As all InPharmacy readers know, the community pharmacy sector across the UK is under great strain from the coronavirus pandemic and several other, structural factors.
Many pharmacies are struggling to maintain full services in the face of relentless pressure and an ongoing shortage in the workforce.
Phil Galt, Managing Director and Superintendent Pharmacist Lindsay & Gilmour, which has 31 pharmacies in Scotland, gives his candid thoughts on the current pressures and how it’s affecting his pharmacy day to day…
Phil Galt on pharmacy services
“We've had the challenge of a reduction in the level of service and accessibility of GP services to patients due to the pandemic.
“The general public are seeing a relaxation of many controls that were in place at the height of covid. They can’t get through to GPs and when a GP does issue a prescription they expect it to be ready almost immediately. Patients have little understanding or even awareness of what’s facing pharmacy. We’ve certainly see an increase in the level of abuse from the general public.
“One of our pharmacies in October had over 25,000 phone calls incoming. There's no way they could answer that many calls. Many of them are trying to get through to GPs and can’t so they ring the pharmacy. As a result we’ve had to implement voice routing systems to manage the volume of calls. When it comes to Pharmacy First [NHS scheme] we’ve had evidence that some GPs are not triaging patients appropriately but are sending these patients directly to the pharmacy for an Pharmacy First assessment.
“Everyday we’re looking across our business and saying ‘have we got enough pharmacists to open the pharmacies? Have we got enough staff?’ We've also got the continued issue of people being forced to isolate when they’ve had contact with a positive case, so that adds further challenge into the mix of it all. It's incredibly challenging without a doubt.
“Compared to other settings, we don’t have an option to reschedule workload. To reduce the number of walk in appointments. In a community pharmacy we can’t tell patients 'we’re not dispensing medications today, because we haven't got any staff’, you'll need to come back tomorrow.' That’s the issue we have.”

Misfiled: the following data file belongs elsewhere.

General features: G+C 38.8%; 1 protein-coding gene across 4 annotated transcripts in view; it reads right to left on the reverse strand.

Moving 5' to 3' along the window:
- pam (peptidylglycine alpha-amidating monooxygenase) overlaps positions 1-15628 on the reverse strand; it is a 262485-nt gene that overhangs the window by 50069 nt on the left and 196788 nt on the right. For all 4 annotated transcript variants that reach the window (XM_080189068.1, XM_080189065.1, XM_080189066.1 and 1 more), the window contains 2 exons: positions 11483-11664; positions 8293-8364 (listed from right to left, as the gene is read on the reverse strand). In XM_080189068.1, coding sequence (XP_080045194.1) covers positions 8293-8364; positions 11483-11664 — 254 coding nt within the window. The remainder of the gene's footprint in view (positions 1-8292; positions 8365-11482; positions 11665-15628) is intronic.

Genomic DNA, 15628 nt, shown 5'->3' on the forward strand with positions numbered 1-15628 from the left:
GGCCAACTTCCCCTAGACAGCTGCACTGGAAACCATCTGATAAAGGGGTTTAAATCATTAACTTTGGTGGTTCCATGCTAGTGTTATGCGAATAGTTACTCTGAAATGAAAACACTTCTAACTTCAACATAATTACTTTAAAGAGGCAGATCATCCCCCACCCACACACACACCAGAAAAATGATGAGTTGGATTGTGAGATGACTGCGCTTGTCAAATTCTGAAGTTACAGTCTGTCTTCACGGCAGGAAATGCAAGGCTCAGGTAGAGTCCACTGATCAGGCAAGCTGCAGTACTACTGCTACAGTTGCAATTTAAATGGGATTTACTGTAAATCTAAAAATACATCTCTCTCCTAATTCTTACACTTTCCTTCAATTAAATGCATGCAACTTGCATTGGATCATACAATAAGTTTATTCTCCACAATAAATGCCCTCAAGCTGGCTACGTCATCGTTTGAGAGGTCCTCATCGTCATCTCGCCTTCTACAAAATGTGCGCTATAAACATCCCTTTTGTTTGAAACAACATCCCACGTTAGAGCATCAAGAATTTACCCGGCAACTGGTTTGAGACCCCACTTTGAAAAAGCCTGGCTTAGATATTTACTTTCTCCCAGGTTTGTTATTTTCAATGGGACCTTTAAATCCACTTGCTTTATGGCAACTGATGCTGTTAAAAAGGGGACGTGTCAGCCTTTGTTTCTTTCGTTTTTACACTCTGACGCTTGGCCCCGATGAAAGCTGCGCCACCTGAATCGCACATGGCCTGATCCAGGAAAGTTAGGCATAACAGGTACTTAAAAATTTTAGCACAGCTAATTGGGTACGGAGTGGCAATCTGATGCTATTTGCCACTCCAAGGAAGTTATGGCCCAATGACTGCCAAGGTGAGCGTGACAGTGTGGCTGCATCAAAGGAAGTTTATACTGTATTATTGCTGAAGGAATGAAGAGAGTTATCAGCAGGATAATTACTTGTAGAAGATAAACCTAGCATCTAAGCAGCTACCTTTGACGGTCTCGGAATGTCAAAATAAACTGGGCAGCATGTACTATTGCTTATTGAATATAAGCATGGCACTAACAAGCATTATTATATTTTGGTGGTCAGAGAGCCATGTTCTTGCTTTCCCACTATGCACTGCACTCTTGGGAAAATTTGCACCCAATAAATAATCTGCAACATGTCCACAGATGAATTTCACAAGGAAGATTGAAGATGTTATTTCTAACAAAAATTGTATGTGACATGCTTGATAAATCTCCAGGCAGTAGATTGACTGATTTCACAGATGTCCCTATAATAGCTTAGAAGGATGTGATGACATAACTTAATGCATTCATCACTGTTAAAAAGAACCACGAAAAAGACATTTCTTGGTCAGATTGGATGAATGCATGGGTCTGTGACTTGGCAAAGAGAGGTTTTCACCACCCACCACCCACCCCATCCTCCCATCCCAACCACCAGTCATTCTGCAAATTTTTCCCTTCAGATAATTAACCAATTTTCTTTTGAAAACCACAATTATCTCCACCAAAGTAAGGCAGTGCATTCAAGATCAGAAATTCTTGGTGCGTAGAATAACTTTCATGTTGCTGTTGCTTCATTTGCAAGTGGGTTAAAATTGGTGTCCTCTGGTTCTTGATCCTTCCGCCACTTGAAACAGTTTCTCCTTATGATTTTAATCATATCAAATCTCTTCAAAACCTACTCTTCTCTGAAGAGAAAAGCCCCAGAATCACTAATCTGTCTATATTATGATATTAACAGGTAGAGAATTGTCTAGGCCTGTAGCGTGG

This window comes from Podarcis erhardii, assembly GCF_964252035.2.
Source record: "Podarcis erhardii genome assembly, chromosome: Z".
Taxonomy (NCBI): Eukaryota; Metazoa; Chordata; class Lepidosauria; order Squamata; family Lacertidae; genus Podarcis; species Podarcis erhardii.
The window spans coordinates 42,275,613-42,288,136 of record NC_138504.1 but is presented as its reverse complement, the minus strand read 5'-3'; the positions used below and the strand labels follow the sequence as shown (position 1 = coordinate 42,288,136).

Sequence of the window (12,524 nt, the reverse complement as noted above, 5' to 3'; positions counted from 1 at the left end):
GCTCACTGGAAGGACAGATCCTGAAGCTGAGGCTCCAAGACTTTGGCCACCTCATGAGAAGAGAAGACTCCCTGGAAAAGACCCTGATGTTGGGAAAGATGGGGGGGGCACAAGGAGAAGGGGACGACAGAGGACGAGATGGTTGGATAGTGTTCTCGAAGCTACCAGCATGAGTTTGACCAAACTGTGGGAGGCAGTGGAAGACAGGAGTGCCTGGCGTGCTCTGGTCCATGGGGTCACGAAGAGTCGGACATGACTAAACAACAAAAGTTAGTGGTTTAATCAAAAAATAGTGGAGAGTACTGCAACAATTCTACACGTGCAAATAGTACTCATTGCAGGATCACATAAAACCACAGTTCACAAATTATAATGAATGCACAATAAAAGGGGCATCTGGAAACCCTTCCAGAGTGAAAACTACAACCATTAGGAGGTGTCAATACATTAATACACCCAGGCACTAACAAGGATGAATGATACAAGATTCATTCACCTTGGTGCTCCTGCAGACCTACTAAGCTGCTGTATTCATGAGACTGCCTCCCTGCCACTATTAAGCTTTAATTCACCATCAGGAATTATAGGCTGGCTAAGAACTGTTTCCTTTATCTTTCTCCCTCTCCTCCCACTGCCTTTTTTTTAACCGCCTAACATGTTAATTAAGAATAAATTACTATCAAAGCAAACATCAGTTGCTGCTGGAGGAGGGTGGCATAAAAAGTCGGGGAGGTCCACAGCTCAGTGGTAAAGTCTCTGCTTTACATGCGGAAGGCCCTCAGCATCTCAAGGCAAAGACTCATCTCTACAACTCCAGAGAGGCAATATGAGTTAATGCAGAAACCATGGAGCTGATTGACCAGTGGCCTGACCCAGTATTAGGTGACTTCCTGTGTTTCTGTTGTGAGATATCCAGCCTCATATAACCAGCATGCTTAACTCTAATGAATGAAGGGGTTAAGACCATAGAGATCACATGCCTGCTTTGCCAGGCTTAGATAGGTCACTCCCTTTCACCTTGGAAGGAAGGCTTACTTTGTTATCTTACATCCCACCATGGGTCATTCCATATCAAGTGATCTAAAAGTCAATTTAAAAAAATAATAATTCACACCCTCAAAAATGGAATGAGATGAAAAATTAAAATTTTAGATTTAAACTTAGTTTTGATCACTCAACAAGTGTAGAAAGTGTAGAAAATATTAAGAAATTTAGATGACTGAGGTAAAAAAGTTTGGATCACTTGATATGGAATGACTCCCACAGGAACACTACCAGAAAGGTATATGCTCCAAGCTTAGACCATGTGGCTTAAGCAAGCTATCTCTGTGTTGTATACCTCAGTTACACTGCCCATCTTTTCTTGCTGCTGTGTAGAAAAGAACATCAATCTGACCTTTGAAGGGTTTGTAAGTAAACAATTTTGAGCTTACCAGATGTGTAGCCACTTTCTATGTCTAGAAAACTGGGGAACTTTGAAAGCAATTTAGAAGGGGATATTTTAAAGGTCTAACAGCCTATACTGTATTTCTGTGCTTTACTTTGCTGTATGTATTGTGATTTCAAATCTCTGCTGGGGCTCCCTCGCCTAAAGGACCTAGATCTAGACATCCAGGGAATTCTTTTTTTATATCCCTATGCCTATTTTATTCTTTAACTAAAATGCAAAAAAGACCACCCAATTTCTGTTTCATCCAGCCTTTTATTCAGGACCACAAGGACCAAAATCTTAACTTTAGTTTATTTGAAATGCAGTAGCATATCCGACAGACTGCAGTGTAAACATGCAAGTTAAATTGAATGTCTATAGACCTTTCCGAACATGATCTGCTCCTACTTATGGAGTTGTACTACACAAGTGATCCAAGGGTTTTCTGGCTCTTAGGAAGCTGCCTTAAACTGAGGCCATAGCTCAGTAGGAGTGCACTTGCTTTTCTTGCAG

Phil Galt on key challenges on workforce
"We currently have challenges securing pharmacists and support staff including locums. Like many other sectors we are struggling to recruit qualified pharmacy support staff so we're having to recruit people and then train them up which creates a lag and affects the skill mix in the pharmacies. I would say 2021 was even worse that 2020 at the height of the pandemic.
“Our existing staff are battered and bruised – and that’s an understatement. But I would say they are amazing and have been absolutely exemplary. I can’t praise them enough.
“We’ve seen pharmacists and technicians moving into primary care from community pharmacy in the last three-four years. We've seen this historically but it shows no sign of stopping. There’s not enough technicians and dispensers coming into the community pharmacy sector and many are going to work in other settings. The flow to primary care is impacting the sector. Community Pharmacy Scotland called for a pause on recruitment to these posts but I don’t see any change.
“Last minute absences due to COVID has meant we are pay higher rates for locum pharmacists, that's not sustainable for our business. I'm aware that some of the larger multiples are closing pharmacies. We’re not there yet but we are in close discussions with our local NHS Board to make sure they are aware of the challenges local contractors are facing. I believe we will see an increase in pharmacy closures - it’s inevitable. My concern is the potential impact on patients. The impact on patient care is the biggest concern for me.
“The solution for me? There needs to be an absolute halt to recruitment to these posts into secondary and primary care. There needs to be a realisation from government of the additional costs to pharmacies. I know we have a better funding situation in Scotland than England but these increased staff costs are going to have to be managed. Locum rates in Scotland have more than doubled recently, more so than other areas of the Country.
“If we don't have a sustainable community pharmacy network it will impact on patients, and this will certainly have impact other services. The Boards simply cannot keep taking qualified staff out of the network.”
Phil Galt on public behaviour
“Our staff are exhausted. In 2020 we had a peak of the pressures, but it’s never stopped and just carried on. Also when our neighbouring pharmacies are closing we end up having to deal with their patients and end up getting the abuse.
“We’ve recently employed security guards to work in three of our pharmacies, managing queues, and customer behaviour One of our staff was nearly assaulted, this just illustrates how bad it has become. It’s dire.”
The NPA is continuing to have conversations UK wide and with Scottish pharmacy stakeholders to seek ways to improve the current pharmacy workforce situation. To promote working in community pharmacy as a pharmacist or pharmacy support staff in Scotland, the NPA worked collaboratively with the Company Chemist Association to produce the Community Pharmacy – A career choice in Scotland resource.
If you are worried about workforce and retention in your pharmacy, please email any concerns to Helga Mangion at [email protected]. If you prefer to talk over the phone, please let us know and we will arrange a suitable time with you to discuss the issues.